Seeing Avatar in theaters was truly a revelation. I had the pleasure of viewing James Cameron's 3-D epic on a gigantic iMax screen with incredible surround sound and 3-D glasses. What I saw blew me away. Vibrant colors, stunning landscapes, inventive creatures and truly breathtaking action sequences had me glowing as I walked out of the theater after nearly 3 hours. It seemed that everyone else who saw the movie agreed -- there were even reports of people having Avatar withdrawal, because reality was not as awe-inspiring as the digital creations of the film.

Then I saw Avatar on DVD, on a small screen, without 3-D. The visuals no longer had as much of an effect, and so I was able to focus on the story. What I found was much less captivating. The dialogue often bordered on amateurish, and the plot was fairly rote and uninspired. I felt I'd seen it before in countless variations; a timeless film should not evoke feelings of Fern Gully. Nor should it make me laugh at its lackadaisical writing, such as the greedy quest for "unobtainium."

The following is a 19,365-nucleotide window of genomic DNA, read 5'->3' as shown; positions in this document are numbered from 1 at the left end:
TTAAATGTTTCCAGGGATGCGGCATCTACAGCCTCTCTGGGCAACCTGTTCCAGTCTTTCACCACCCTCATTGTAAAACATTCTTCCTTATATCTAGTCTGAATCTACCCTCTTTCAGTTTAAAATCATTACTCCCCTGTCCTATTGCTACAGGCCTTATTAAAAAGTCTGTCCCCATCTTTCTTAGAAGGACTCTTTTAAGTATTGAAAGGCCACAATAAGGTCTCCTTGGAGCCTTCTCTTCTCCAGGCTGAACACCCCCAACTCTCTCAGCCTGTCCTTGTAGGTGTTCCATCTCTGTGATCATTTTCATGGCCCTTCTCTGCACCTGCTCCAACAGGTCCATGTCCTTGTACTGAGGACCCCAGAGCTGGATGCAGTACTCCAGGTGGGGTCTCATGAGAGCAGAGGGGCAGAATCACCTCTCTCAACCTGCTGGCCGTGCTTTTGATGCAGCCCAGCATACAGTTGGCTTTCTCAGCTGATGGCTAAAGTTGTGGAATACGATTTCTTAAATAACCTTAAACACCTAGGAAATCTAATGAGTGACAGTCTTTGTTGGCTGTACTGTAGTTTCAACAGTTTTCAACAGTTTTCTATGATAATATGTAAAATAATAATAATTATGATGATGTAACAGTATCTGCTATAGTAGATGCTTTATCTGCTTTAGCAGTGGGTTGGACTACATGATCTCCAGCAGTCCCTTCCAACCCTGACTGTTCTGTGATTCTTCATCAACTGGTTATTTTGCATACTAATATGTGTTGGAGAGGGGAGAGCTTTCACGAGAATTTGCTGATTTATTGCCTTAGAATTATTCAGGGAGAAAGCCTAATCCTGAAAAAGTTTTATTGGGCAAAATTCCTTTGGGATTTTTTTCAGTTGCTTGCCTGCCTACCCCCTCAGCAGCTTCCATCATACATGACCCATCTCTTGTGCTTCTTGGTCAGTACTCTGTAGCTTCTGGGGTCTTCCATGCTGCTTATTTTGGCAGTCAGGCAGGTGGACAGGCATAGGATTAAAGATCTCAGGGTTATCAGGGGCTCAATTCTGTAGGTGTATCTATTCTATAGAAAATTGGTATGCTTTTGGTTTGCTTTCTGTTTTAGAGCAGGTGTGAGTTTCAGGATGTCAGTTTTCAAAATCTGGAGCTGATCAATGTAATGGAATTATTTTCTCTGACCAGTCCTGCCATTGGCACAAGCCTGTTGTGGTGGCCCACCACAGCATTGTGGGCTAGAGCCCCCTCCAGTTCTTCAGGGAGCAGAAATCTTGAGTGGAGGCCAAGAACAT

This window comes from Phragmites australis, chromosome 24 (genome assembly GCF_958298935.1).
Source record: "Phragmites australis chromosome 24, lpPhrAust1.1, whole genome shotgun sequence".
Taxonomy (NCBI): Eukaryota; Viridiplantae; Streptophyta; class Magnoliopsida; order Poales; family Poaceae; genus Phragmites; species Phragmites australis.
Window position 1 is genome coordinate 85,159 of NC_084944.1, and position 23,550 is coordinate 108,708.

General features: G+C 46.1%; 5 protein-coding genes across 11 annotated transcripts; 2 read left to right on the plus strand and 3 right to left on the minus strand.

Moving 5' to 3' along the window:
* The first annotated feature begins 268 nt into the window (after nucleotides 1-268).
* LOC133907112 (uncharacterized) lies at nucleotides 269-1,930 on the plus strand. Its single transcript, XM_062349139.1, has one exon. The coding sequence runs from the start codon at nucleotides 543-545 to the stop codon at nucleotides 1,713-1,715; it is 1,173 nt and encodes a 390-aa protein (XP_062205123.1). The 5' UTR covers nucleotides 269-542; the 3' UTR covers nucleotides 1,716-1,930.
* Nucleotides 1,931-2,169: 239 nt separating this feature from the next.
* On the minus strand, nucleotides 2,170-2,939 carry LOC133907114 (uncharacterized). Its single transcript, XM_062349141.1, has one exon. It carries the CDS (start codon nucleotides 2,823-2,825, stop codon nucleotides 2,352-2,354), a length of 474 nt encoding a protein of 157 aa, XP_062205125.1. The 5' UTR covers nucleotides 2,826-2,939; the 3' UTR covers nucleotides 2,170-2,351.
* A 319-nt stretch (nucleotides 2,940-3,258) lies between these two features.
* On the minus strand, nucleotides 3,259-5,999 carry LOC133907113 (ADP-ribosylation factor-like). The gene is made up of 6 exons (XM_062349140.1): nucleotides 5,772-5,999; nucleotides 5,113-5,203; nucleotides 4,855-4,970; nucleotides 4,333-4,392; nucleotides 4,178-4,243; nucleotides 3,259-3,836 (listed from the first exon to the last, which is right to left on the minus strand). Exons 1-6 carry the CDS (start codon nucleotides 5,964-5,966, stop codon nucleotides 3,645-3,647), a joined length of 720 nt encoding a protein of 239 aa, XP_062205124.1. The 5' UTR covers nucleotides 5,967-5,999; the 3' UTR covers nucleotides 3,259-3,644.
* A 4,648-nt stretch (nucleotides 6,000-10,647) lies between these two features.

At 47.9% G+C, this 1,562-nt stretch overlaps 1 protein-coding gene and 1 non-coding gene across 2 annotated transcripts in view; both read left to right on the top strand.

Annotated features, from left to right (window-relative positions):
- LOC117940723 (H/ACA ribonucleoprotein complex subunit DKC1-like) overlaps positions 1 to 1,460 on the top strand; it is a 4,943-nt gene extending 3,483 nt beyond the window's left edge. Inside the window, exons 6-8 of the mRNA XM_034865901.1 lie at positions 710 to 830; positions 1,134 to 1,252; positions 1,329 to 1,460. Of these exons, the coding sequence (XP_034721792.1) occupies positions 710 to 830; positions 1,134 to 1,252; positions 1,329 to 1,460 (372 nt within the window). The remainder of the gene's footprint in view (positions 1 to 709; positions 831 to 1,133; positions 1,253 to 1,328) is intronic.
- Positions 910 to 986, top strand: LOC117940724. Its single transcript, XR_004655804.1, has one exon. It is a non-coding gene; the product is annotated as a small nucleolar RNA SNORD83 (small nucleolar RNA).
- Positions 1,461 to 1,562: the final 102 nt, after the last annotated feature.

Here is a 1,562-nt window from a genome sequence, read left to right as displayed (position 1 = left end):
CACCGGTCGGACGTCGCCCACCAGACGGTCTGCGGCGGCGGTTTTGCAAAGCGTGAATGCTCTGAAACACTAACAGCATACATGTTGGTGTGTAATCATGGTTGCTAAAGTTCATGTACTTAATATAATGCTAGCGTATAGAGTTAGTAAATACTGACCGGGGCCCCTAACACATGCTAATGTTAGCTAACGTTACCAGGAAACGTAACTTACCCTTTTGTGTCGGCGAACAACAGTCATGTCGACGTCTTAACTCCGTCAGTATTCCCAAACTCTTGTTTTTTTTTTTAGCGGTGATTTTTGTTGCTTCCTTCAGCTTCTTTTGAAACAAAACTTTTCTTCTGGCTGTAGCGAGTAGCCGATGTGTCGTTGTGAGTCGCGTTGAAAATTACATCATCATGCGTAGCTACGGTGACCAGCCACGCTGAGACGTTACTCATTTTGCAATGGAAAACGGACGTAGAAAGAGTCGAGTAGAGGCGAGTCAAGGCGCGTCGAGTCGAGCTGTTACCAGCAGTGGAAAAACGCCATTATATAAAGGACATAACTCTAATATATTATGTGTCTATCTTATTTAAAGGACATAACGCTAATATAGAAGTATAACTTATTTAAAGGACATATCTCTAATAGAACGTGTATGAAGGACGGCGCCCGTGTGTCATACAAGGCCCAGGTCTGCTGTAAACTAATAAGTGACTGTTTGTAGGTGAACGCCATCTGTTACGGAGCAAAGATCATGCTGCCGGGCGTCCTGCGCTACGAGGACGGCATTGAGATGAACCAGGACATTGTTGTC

The messages of the movie were loud and clear, and very black and white: respect the environment or be a caustic pig. If you don't care about the environment that's bad. Good messages for sure, just not presented with any real expertise. As such, it's questionable to even consider Avatar good science fiction. A world is invented, yes, but it is really not so different from others that have come before. Even in the extended DVD edition, the scenes of an overpopulated and depressing earth are clear rip-offs of Blade Runner's pessimistic look at future human existence.